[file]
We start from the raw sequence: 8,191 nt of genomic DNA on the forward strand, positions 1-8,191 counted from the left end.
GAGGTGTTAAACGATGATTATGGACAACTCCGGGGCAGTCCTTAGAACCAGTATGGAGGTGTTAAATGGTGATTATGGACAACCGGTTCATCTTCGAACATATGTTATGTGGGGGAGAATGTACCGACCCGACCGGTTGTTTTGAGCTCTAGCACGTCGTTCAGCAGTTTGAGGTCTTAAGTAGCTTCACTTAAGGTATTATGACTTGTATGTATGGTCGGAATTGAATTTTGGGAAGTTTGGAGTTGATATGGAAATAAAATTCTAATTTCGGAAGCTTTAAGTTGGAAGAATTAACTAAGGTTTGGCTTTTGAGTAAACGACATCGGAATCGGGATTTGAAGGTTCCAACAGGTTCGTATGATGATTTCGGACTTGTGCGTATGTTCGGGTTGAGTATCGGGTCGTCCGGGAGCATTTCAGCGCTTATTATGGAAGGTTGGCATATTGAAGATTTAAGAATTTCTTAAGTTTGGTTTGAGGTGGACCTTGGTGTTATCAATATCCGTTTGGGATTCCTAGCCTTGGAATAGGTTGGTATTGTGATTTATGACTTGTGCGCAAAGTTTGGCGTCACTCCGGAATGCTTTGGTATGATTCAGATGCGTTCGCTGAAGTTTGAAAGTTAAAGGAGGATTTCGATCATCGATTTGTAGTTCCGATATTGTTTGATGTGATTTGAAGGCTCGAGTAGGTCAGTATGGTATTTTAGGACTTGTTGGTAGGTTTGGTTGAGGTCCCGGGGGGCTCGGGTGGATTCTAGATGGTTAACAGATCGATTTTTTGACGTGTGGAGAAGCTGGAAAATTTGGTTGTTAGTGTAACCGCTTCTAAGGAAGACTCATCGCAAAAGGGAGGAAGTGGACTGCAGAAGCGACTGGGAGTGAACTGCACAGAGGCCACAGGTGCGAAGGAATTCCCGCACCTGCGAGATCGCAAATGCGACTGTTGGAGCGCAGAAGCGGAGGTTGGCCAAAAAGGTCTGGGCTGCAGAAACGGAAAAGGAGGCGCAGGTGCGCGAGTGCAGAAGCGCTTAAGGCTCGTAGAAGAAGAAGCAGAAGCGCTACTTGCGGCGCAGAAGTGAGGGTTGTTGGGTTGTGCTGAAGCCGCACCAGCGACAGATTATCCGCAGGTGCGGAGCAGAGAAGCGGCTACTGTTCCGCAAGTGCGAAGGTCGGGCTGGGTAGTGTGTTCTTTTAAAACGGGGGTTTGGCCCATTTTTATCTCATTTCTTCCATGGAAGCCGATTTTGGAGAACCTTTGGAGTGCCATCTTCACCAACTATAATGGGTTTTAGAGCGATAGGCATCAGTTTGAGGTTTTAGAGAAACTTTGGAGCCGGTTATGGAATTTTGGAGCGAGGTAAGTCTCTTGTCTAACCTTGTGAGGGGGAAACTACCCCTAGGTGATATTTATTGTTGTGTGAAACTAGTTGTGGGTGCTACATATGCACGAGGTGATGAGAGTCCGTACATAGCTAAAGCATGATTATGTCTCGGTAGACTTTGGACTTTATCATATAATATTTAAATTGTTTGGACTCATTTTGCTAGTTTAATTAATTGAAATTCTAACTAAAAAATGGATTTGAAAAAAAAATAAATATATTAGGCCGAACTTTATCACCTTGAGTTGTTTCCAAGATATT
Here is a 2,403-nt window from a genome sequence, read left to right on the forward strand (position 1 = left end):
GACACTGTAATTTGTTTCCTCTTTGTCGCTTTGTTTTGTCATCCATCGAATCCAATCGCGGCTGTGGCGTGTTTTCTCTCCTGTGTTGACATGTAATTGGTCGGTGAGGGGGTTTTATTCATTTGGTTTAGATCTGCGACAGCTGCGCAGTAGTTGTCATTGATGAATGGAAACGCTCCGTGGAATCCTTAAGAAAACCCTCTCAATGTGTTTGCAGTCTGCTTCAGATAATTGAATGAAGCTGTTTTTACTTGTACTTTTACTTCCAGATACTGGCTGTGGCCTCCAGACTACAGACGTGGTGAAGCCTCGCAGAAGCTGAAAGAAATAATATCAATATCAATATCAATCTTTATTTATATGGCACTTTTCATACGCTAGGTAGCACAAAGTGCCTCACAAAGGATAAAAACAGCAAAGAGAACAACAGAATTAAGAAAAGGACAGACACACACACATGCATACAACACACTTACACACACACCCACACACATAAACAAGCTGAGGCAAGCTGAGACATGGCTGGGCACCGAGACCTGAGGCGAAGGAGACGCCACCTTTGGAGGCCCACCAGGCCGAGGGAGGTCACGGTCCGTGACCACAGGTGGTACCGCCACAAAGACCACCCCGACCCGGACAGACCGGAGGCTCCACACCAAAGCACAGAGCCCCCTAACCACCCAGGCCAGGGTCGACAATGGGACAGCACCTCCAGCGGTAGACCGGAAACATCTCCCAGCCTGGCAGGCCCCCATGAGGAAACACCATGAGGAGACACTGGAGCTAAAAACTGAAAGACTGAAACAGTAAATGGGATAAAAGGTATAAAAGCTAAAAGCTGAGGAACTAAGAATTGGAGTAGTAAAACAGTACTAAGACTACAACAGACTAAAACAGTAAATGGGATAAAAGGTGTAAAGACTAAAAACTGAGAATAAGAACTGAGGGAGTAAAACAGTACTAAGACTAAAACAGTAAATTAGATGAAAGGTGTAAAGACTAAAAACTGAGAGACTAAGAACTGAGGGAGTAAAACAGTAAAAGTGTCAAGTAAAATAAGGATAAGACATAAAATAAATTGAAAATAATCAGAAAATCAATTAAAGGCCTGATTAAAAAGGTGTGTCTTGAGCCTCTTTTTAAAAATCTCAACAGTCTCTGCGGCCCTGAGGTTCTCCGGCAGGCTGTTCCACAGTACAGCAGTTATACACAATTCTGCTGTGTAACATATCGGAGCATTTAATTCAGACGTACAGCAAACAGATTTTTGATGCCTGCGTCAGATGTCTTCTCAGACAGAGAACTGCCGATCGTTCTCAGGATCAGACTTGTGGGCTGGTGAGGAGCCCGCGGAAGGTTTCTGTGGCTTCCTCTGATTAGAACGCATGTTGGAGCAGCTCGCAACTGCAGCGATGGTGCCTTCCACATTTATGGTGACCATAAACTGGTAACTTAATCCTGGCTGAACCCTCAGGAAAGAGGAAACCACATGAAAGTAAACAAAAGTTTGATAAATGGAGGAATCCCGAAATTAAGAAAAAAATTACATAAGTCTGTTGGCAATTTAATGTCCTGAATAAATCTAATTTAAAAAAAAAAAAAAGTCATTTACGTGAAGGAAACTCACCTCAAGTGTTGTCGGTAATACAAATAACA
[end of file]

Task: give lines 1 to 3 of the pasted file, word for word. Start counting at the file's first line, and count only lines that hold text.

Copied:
We start from the raw sequence: 8,191 nt of genomic DNA on the forward strand, positions 1-8,191 counted from the left end.
GAGGTGTTAAACGATGATTATGGACAACTCCGGGGCAGTCCTTAGAACCAGTATGGAGGTGTTAAATGGTGATTATGGACAACCGGTTCATCTTCGAACATATGTTATGTGGGGGAGAATGTACCGACCCGACCGGTTGTTTTGAGCTCTAGCACGTCGTTCAGCAGTTTGAGGTCTTAAGTAGCTTCACTTAAGGTATTATGACTTGTATGTATGGTCGGAATTGAATTTTGGGAAGTTTGGAGTTGATATGGAAATAAAATTCTAATTTCGGAAGCTTTAAGTTGGAAGAATTAACTAAGGTTTGGCTTTTGAGTAAACGACATCGGAATCGGGATTTGAAGGTTCCAACAGGTTCGTATGATGATTTCGGACTTGTGCGTATGTTCGGGTTGAGTATCGGGTCGTCCGGGAGCATTTCAGCGCTTATTATGGAAGGTTGGCATATTGAAGATTTAAGAATTTCTTAAGTTTGGTTTGAGGTGGACCTTGGTGTTATCAATATCCGTTTGGGATTCCTAGCCTTGGAATAGGTTGGTATTGTGATTTATGACTTGTGCGCAAAGTTTGGCGTCACTCCGGAATGCTTTGGTATGATTCAGATGCGTTCGCTGAAGTTTGAAAGTTAAAGGAGGATTTCGATCATCGATTTGTAGTTCCGATATTGTTTGATGTGATTTGAAGGCTCGAGTAGGTCAGTATGGTATTTTAGGACTTGTTGGTAGGTTTGGTTGAGGTCCCGGGGGGCTCGGGTGGATTCTAGATGGTTAACAGATCGATTTTTTGACGTGTGGAGAAGCTGGAAAATTTGGTTGTTAGTGTAACCGCTTCTAAGGAAGACTCATCGCAAAAGGGAGGAAGTGGACTGCAGAAGCGACTGGGAGTGAACTGCACAGAGGCCACAGGTGCGAAGGAATTCCCGCACCTGCGAGATCGCAAATGCGACTGTTGGAGCGCAGAAGCGGAGGTTGGCCAAAAAGGTCTGGGCTGCAGAAACGGAAAAGGAGGCGCAGGTGCGCGAGTGCAGAAGCGCTTAAGGCTCGTAGAAGAAGAAGCAGAAGCGCTACTTGCGGCGCAGAAGTGAGGGTTGTTGGGTTGTGCTGAAGCCGCACCAGCGACAGATTATCCGCAGGTGCGGAGCAGAGAAGCGGCTACTGTTCCGCAAGTGCGAAGGTCGGGCTGGGTAGTGTGTTCTTTTAAAACGGGGGTTTGGCCCATTTTTATCTCATTTCTTCCATGGAAGCCGATTTTGGAGAACCTTTGGAGTGCCATCTTCACCAACTATAATGGGTTTTAGAGCGATAGGCATCAGTTTGAGGTTTTAGAGAAACTTTGGAGCCGGTTATGGAATTTTGGAGCGAGGTAAGTCTCTTGTCTAACCTTGTGAGGGGGAAACTACCCCTAGGTGATATTTATTGTTGTGTGAAACTAGTTGTGGGTGCTACATATGCACGAGGTGATGAGAGTCCGTACATAGCTAAAGCATGATTATGTCTCGGTAGACTTTGGACTTTATCATATAATATTTAAATTGTTTGGACTCATTTTGCTAGTTTAATTAATTGAAATTCTAACTAAAAAATGGATTTGAAAAAAAAATAAATATATTAGGCCGAACTTTATCACCTTGAGTTGTTTCCAAGATATT
Here is a 2,403-nt window from a genome sequence, read left to right on the forward strand (position 1 = left end):